Depending on the sample, Microscopy SpaceLab also offers selectable specialized techniques to improve specimen contrast, or highlight specific structures utilizing polarization, Differential Interference Contrast (DIC) or 3D capabilities in multiple illumination modes. Microscopy SpaceLab is equipped with 8 selectable objectives ranging in magnification from 2X-100X, 7 selectable laser excitation wavelengths and an array of dichroic and emission filters to accommodate a variety of fluorescence imaging options. Confocal functionality will be implemented with selectable laser illumination optics and pinhole system utilizing the same scientific camera sensor as the other operational modes, thus maintaining a compact form factor. In addition, confocal scanning to obtain 3D imaging and depth information is implemented utilizing HNu’s patented illumination and imaging operations that are much more amenable to compact integration within the system.

Two additional off-the-shelf scopes were added in July 2018:

The NanoRacks Microscopes facility includes commercial off-the-shelf optical and reflective microscopes. NanoRacks Microscopes utilize plug-and-play USB technology and allow crew members to analyze and digitally transfer images of International Space Station (ISS) on-orbit samples.

All of the ISS scopes have used imaging sensors. None use charged particles. The Microscopy SpaceLab is the only scanning scope. Though they are all fairly advanced optical microscopes, none would be considered an electron microscope.

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    $\begingroup$ Very nice summary! The Mars Hand Lens Imager (MAHLI) (1, 2) is mentioned in this answer. $\endgroup$ – uhoh Sep 1 '18 at 4:35
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    $\begingroup$ This comment mentions that the Mars Exploration Rover also had a microscopic imager. $\endgroup$ – uhoh Sep 1 '18 at 4:44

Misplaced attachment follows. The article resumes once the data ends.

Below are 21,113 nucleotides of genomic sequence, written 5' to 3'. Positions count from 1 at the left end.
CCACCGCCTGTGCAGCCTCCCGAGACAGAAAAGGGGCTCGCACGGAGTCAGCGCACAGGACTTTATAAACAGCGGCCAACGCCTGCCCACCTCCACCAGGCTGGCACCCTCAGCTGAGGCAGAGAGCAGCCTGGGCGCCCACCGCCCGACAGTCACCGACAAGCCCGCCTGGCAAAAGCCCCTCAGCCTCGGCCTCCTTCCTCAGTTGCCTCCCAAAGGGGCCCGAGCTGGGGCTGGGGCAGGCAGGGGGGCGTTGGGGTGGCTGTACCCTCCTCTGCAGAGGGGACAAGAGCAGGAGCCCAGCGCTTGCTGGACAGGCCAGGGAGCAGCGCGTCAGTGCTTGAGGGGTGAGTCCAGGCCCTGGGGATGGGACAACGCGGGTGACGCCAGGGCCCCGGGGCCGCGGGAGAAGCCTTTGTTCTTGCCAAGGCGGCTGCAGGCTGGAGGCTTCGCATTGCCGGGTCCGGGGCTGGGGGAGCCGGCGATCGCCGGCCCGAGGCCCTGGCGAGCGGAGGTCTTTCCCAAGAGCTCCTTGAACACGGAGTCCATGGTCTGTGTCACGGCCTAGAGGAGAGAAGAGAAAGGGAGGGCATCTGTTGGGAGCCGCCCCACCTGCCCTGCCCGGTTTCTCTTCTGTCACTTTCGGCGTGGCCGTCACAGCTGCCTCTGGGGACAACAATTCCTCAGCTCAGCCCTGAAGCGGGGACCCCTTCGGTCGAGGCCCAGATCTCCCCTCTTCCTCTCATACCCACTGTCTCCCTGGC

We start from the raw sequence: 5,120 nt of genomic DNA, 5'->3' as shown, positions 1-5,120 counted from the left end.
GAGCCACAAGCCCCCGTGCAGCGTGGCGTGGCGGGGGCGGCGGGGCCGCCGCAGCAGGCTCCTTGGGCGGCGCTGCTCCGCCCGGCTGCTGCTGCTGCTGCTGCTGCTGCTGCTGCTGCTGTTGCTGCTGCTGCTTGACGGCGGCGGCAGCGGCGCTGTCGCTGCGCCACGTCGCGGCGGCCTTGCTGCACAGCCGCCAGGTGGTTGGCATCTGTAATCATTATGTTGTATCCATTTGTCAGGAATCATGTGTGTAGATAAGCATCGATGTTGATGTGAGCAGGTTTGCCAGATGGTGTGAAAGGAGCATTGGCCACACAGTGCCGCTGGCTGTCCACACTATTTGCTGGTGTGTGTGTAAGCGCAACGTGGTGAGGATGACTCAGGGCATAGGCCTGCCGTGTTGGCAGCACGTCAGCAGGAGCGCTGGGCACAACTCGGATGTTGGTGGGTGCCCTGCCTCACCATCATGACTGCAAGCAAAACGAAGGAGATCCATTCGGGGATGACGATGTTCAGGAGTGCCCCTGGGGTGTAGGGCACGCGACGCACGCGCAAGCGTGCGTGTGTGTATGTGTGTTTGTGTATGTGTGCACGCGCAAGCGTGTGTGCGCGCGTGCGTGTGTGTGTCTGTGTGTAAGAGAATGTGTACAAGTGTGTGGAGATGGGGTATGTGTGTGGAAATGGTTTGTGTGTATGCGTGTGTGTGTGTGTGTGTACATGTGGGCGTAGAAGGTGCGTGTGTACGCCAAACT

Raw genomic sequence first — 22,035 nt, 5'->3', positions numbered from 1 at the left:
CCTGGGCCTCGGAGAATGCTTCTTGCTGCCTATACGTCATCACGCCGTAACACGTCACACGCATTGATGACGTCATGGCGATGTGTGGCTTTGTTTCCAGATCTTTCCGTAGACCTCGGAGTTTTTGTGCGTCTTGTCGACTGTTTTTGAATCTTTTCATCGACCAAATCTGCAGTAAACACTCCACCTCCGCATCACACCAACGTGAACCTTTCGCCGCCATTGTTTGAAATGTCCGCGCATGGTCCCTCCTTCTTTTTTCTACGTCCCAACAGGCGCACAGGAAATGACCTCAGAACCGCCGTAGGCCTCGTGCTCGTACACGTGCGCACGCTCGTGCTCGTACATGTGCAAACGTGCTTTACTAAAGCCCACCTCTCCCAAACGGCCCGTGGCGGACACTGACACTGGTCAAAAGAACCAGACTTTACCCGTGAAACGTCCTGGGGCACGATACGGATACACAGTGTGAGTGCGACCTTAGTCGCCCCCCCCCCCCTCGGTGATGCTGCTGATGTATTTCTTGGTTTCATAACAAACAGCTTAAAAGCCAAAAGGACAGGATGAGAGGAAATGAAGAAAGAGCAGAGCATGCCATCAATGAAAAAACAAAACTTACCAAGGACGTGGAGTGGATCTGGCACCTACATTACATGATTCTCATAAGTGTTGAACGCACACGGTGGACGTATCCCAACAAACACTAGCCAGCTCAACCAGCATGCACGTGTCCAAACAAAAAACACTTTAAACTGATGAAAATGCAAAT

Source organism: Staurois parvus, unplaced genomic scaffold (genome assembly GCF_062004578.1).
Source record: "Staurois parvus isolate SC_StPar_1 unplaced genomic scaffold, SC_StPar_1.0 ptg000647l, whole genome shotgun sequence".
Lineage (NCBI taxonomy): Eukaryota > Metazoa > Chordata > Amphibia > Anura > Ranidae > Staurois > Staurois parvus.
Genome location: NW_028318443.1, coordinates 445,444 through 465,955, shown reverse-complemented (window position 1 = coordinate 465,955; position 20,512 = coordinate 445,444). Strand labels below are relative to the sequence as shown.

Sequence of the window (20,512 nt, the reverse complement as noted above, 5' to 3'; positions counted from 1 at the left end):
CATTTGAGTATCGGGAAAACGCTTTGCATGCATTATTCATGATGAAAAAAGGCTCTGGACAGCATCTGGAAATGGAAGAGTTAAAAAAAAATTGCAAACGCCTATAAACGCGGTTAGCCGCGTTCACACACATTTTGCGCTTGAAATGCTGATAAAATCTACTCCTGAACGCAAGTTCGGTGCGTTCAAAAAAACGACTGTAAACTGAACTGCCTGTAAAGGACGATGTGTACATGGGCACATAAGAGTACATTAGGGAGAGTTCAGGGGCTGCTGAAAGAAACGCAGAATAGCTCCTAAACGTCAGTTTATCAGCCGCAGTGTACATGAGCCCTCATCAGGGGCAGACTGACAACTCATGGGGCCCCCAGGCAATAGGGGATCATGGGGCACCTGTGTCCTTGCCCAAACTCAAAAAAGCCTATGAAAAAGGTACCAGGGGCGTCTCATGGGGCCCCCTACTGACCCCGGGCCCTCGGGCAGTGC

• $\begingroup$ Since the situation has changed I've had to un-accept, but this is still a valuable answer. $\endgroup$ – uhoh Feb 23 '20 at 0:13

The answer to this question has changed a few days ago. Cygnus NG-13 brought a Voxa Mochii suitcase-sized scanning electron microscope to the ISS in February 2020.

See also GeekWire's From the garage to the space station: Voxa’s Mochii electron microscope will be flying high

Having an electron microscope aboard the station — and having it hooked up for remote access so that earthbound experts could review the data — would streamline such sleuthing. It could also open up new frontiers in space science and engineering, such as monitoring the space station’s air quality, analyzing biological samples, doing on-the-spot quality control for advanced materials or protein crystals made on the space station, and making use of resources on the moon and Mars.

The Mochii scope has a built in PVD metal coater (for nonconductive specimens) and Electron Dispersive Spectroscopy capabilities.

Additionally, NASA poster: https://www.hou.usra.edu/meetings/lpsc2019/eposter/3238.pdf

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    $\begingroup$ Yay! it's about time there's a SEM in space! However I'm baffled about where they put it. Depending on energy and column length SEMs need a fairly good vacuum. With all the vacuum available in space they decided to install this one within the few cubic meters of the most humid dirty air they could find! ;-) $\endgroup$ – uhoh Feb 23 '20 at 0:11
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    $\begingroup$ This one has a very small column, and I think it's got it's own turbo-pump package. I suspect they don't want to vent air into space with every evacuation. $\endgroup$ – ikrase Feb 23 '20 at 0:15
  • $\begingroup$ I've just asked Would a small electron microscope in a cubesat work well in space at 400 km? I'm hoping the environment at 400 km will have just enough gas or free ions that it will help with sample charging. $\endgroup$ – uhoh Feb 23 '20 at 0:35
  • $\begingroup$ Since it is so notable, I think you can also add this as a new answer to Microscopes in space?. Just a sentence or two and point back to this answer to avoid duplication. $\endgroup$ – uhoh Feb 23 '20 at 1:11

Both the Rosetta mission, and the Mars Phoenix Lander had Atomic Force Microscopes aboard. These use a very sharp tip and sensitive force measurement to detect the interaction between the tip and the surface of the desired object. They generally fall into the SPM category you mentioned. The Rosetta instrument was used to examine comet and intrasolar dust, and the Phoenix instrument was used to examine Martian dust. More information about the Rosetta instrument (named MIDAS) is available at this question.

The advantage of AFMs is that they are quite small, and require little power (MIDAS used 7.4W).

  • $\begingroup$ Thanks for your answer! As mentioned elsewhere I find this pretty amazing, bordering on astounding. Scanning beams have almost no moving parts, but an automated AFM may have several seemingly delicate ones. $\endgroup$ – uhoh Nov 6 '20 at 23:52
  • $\begingroup$ Oh it seems to be a typo in my question. I probably meant to have both SIMS (secondary ion mass spectrometry) and SPM (scanning probe microscopy) so I've edit accordingly there and here. $\endgroup$ – uhoh Nov 6 '20 at 23:53